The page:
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Elizabeth Williamson of the Washington Post has written powerful article on the failure of the regulatory system to ensure that amusement park “thrill” rides don’t kill or injure customers, primarily teenagers and children. She provides grisly detail on a topic we’ve talked about here before: the inability and/or unwillingness of the Consumer Product Safety Commission to protect the public.

After describing one series of identical accidents that occurred several times on the same ride, Williamson notes

The CPSC has no employee whose full-time job is to ensure the safety of such rides. The agency’s 90 field investigators — who oversee 15,000 products, work from their homes and live mostly on the East Coast — are so overstretched that they frequently arrive at carnival accident scenes after rides have been dismantled.

As a result, critics say, supermarket shopping carts feature a more standardized child-restraint system than do amusement rides, which can travel as fast as 100 mph and, according to federal estimates, cause an average of four deaths and thousands of injuries every year.

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The Asbestos Disease Awareness Organization, a group created by asbestos victims and their families, bought products from national retailers and had them tested at independent labs. One of the most disturbing findings was high levels of asbestos in powder from a toy CSI fingerprint kit. The powder is intended to be sprinkled on surfaces and brushed with a soft-bristle brush – creating conditions ripe for inhalation.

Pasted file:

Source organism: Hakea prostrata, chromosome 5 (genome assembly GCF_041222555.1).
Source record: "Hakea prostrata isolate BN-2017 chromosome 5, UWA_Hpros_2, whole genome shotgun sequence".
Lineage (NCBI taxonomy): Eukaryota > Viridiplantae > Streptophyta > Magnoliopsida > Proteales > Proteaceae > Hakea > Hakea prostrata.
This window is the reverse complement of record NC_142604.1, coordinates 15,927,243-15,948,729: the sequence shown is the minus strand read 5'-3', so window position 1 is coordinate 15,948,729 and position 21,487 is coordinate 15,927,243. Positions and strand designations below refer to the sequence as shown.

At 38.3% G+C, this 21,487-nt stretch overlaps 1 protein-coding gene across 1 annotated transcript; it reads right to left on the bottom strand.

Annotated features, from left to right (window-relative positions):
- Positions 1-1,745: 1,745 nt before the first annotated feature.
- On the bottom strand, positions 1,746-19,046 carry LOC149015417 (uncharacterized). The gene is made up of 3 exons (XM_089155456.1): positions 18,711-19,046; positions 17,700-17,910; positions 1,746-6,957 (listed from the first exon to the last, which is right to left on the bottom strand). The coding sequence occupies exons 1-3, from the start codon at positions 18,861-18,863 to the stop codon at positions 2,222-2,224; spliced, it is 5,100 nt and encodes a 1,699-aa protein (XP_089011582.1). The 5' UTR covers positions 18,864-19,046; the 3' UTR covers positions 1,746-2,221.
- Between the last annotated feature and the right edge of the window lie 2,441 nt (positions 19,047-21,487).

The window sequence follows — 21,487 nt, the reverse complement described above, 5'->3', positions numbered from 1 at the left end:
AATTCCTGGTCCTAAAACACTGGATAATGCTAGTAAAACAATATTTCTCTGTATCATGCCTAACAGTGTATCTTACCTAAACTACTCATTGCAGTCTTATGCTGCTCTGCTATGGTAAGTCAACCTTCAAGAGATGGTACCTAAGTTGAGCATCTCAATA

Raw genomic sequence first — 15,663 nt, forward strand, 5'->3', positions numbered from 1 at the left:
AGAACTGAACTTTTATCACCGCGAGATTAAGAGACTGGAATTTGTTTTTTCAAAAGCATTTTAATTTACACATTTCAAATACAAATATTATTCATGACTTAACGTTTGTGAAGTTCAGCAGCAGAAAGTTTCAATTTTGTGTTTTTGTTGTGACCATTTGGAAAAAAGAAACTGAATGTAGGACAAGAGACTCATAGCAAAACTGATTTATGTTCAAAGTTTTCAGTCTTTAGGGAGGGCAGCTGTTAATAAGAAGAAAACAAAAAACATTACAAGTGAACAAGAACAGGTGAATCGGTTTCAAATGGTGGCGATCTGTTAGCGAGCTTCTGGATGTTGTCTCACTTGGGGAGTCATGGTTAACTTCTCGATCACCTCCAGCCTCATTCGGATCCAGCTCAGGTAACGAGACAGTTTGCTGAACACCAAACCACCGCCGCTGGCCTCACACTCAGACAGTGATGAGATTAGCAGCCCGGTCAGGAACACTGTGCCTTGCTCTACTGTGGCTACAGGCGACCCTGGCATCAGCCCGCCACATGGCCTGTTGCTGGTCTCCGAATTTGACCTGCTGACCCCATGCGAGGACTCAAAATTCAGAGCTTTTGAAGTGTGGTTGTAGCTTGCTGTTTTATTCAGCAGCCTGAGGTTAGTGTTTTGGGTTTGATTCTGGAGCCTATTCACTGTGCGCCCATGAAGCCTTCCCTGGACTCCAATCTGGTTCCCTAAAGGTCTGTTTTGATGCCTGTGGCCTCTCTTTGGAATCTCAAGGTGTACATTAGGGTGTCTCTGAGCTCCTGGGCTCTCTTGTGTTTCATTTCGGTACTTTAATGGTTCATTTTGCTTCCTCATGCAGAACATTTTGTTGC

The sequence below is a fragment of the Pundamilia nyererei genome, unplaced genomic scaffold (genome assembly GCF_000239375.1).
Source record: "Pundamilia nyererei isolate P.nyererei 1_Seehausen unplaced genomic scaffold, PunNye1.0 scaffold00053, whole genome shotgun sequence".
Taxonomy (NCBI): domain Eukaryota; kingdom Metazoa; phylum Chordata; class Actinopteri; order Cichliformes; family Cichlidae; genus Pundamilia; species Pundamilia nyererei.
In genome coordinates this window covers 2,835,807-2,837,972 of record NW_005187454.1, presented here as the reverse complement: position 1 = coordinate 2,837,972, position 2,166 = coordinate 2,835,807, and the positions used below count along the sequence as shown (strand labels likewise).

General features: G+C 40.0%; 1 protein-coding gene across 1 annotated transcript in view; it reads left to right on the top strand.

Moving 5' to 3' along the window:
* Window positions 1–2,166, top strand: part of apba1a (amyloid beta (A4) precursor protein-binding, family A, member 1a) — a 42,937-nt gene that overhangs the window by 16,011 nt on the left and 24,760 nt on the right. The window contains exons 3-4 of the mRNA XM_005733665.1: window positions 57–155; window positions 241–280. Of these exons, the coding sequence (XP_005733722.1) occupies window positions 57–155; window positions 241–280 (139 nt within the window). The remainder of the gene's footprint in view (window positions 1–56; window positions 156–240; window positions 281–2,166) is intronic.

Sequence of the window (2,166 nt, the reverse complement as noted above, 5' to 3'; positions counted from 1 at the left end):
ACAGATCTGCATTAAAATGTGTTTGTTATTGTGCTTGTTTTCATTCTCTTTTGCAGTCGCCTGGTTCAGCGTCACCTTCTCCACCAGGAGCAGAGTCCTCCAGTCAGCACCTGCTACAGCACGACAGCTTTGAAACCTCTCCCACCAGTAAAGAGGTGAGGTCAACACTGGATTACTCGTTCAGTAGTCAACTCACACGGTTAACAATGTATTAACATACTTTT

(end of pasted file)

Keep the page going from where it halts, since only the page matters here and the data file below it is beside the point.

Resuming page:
Andrew Schneider reports on the group’s findings in the Seattle P-I, and notes that CBS, which licenses the kit, has asked its licensees to have the kits tested immediately and to remove the toy from the market if it’s found to be unsafe.

Why is a small organization – which spent more than $165,000 getting products tested at government-certified labs – taking on the job of policing consumer products? Schneider explains:

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By Paul D. Blanc

The interconnections among toxic butter flavoring, fatal coal mine “bumps,” and tainted Barbie accessories may not be immediately obvious – but they all reflect the failures of an increasingly compromised U. S. regulatory apparatus.

In early September, news broke that the artificial butter flavoring chemical diacetyl had caused severe lung disease in a hapless consumer who liked his popcorn just a bit too much. The resulting publicity spurred the leading industrial user of diacetyl, ConAgra, to remove the chemical from its product line. Thus was accomplished in one day what the Occupational Safety and Health Administration (OSHA) was unable to do despite half a dozen years of accumulated evidence that the chemical was causing lung disease in workers exposed to it on the job.

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Earlier this week, the Washington Post’s Elizabeth Williamson reported on industry-financed trips that Consumer Product Safety Commission chairs had taken. Today, she writes about other CPSC staff members (from both the Clinton and Bush administrations) who took such trips, and about proposed legislation spurred by the CPSC travel revelations. Meanwhile, eight new toy recalls have been issued.

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After Consumer Product Safety Commission acting chair Nancy Nord opposed Senate legislation designed to strengthen the agency, House Speaker Nancy Pelosi is calling for Nord’s resignation. The Washington Post’s Annys Shin has the story: